Perseverance, Strength and Faith

The River Road African American Museum, located in the historic district of Donaldsonville, Louisiana is the premier facilitiy in the South to focus on the history and heritage of
African Americans along the Mississippi River.
The River Road African American Museum exhibits include Free People of Color; African Influences on Louisiana Cuisine; Rural Roots of Jazz; Black Doctors of the River Road; Louisiana Black Inventors; Folk Artists; Louisiana Underground Railroad; Reconstruction Period; History of Education in Plantation Country and Slave Inventories
Visit the River Road African American Museum and learn about the past in order to understand the future.
Learn about the story of the River Road African American Museum from its beginning to our future plans. Here also you find is our vision/mission statements and a letter from the founder/director of the museum, Kathe Hambrick.


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With over 300 years of history, the legacy and importance of Africans in America to the growth of the South, the United States and the world is evident through the collection and exhibits of rare artifacts found at the museum.

We invite you to view a glimpse of the exhibits we offer at the River Road African American Museum here on our website. History awaits you.



Dr. John H. Lowery

What year did Dr. Lowery recieve his medical degree.
Dr. John H. Lowery, a very prominent doctor in Ascension Parish and born in Plaquemine, Louisiana, received his medical degree from New Orleans University in 1894.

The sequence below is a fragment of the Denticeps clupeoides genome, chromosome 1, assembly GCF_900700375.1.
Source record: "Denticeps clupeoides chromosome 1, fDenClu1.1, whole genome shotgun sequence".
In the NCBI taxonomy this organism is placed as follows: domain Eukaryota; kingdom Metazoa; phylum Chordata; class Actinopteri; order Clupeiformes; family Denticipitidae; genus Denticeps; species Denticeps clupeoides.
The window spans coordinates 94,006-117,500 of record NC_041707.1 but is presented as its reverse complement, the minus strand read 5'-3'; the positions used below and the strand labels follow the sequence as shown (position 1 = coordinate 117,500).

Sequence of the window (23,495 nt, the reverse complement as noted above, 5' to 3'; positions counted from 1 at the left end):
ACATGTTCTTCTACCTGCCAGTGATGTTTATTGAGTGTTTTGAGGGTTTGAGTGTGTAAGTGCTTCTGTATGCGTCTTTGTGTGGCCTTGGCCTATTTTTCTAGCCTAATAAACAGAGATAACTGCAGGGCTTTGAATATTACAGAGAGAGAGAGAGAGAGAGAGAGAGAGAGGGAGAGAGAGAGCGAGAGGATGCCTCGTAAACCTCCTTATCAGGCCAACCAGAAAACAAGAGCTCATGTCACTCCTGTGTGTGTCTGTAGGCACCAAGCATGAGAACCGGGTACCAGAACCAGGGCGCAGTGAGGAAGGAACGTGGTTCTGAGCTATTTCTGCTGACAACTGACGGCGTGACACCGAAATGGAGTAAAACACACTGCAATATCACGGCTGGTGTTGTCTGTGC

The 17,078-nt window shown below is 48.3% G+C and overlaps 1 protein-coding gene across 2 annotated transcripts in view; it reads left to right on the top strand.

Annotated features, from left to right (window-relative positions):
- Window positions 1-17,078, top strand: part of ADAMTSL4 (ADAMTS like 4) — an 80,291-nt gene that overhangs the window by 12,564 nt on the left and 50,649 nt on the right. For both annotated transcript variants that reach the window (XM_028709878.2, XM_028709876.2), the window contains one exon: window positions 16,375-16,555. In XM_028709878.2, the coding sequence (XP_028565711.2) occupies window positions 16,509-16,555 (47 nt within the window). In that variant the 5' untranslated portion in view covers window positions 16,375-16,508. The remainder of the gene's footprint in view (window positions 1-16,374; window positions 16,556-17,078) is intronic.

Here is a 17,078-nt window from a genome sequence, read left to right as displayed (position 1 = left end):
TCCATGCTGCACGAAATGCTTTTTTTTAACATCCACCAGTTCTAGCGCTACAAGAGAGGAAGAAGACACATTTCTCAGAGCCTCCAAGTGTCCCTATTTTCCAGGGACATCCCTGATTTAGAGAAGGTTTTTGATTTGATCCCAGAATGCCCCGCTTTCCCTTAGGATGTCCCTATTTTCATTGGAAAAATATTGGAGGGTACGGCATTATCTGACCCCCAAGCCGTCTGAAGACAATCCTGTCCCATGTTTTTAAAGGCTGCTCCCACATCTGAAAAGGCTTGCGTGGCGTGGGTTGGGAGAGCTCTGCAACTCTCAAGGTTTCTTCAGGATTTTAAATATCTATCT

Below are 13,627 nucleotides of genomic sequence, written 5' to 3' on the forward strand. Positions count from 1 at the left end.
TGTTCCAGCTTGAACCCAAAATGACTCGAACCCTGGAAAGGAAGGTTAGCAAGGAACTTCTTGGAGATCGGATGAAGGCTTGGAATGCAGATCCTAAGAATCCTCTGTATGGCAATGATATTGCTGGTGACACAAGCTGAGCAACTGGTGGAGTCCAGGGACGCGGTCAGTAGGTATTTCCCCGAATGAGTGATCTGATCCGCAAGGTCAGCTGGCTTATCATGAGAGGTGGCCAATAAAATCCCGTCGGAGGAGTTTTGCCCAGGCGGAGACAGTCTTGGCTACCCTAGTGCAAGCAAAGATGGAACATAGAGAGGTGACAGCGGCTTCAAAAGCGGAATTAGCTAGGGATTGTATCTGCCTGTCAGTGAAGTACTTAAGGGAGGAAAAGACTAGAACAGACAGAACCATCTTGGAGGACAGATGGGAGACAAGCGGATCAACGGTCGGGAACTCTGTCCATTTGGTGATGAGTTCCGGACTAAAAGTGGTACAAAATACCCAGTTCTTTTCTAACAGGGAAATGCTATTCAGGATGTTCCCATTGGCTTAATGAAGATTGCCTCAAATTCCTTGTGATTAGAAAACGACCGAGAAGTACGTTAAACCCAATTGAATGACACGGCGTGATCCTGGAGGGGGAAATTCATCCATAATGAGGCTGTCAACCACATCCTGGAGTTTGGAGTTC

This is the Africa Plantation.

The Africa Plantation is also associated with the museum for another reason. Want to know why? Then click on the link MUSEUM at the top of the page.
Why is Dr. Lowery associated with it?

Ulysses Grant Dailey- Was born in Donaldsonville in 1885. Dailey assisted the well-known African American Dr. Daniel Hale Williams with the first successful open heart surgery.

Ernest Nester Ezidore – One of the first students to attend Southern University, Ezidore served both black and white patients during the time of segregation; in the St. James parish rural community.

Visit the museum or purchase Our Roots Run Deep to learn more about Dr. Feaster Dean, Dr. Watkins, Dr. Brazier, and Thelma Wakefield, each born one generation out of slavery, becoming prominent citizens in the rural communities along the Mississippi River.


 

406 Charles Street  |  Donaldsonville, LA 70346
Phone: 225.474.5553  |   kathe@aamuseum.org
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